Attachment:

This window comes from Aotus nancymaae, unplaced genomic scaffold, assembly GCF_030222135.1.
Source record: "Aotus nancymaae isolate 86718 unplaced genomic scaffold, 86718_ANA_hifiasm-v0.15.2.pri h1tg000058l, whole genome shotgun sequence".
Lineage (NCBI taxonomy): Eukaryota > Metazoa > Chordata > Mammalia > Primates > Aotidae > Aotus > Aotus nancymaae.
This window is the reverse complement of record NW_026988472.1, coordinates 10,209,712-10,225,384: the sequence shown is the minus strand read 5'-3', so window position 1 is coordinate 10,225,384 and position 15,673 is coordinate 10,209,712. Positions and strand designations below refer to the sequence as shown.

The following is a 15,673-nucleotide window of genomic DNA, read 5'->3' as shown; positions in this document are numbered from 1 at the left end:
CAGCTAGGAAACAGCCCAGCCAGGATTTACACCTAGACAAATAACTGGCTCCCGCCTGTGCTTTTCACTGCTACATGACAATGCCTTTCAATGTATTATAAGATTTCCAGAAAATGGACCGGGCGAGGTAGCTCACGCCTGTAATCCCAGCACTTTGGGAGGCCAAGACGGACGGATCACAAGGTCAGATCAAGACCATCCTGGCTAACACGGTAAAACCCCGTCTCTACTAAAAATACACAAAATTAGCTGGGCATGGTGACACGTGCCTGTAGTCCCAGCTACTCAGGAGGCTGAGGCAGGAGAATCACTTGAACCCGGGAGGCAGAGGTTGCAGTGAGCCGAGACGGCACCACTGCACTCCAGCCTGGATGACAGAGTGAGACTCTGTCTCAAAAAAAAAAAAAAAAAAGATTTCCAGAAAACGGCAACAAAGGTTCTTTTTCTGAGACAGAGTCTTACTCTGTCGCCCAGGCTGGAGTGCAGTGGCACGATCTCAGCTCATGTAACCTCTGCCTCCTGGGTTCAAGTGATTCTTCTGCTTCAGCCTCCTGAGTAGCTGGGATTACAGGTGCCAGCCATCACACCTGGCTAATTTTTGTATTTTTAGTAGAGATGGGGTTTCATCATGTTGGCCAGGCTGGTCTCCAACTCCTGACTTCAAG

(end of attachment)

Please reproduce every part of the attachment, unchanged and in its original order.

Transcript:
This window comes from Aotus nancymaae, unplaced genomic scaffold, assembly GCF_030222135.1.
Source record: "Aotus nancymaae isolate 86718 unplaced genomic scaffold, 86718_ANA_hifiasm-v0.15.2.pri h1tg000058l, whole genome shotgun sequence".
Lineage (NCBI taxonomy): Eukaryota > Metazoa > Chordata > Mammalia > Primates > Aotidae > Aotus > Aotus nancymaae.
This window is the reverse complement of record NW_026988472.1, coordinates 10,209,712-10,225,384: the sequence shown is the minus strand read 5'-3', so window position 1 is coordinate 10,225,384 and position 15,673 is coordinate 10,209,712. Positions and strand designations below refer to the sequence as shown.

The following is a 15,673-nucleotide window of genomic DNA, read 5'->3' as shown; positions in this document are numbered from 1 at the left end:
CAGCTAGGAAACAGCCCAGCCAGGATTTACACCTAGACAAATAACTGGCTCCCGCCTGTGCTTTTCACTGCTACATGACAATGCCTTTCAATGTATTATAAGATTTCCAGAAAATGGACCGGGCGAGGTAGCTCACGCCTGTAATCCCAGCACTTTGGGAGGCCAAGACGGACGGATCACAAGGTCAGATCAAGACCATCCTGGCTAACACGGTAAAACCCCGTCTCTACTAAAAATACACAAAATTAGCTGGGCATGGTGACACGTGCCTGTAGTCCCAGCTACTCAGGAGGCTGAGGCAGGAGAATCACTTGAACCCGGGAGGCAGAGGTTGCAGTGAGCCGAGACGGCACCACTGCACTCCAGCCTGGATGACAGAGTGAGACTCTGTCTCAAAAAAAAAAAAAAAAAAGATTTCCAGAAAACGGCAACAAAGGTTCTTTTTCTGAGACAGAGTCTTACTCTGTCGCCCAGGCTGGAGTGCAGTGGCACGATCTCAGCTCATGTAACCTCTGCCTCCTGGGTTCAAGTGATTCTTCTGCTTCAGCCTCCTGAGTAGCTGGGATTACAGGTGCCAGCCATCACACCTGGCTAATTTTTGTATTTTTAGTAGAGATGGGGTTTCATCATGTTGGCCAGGCTGGTCTCCAACTCCTGACTTCAAG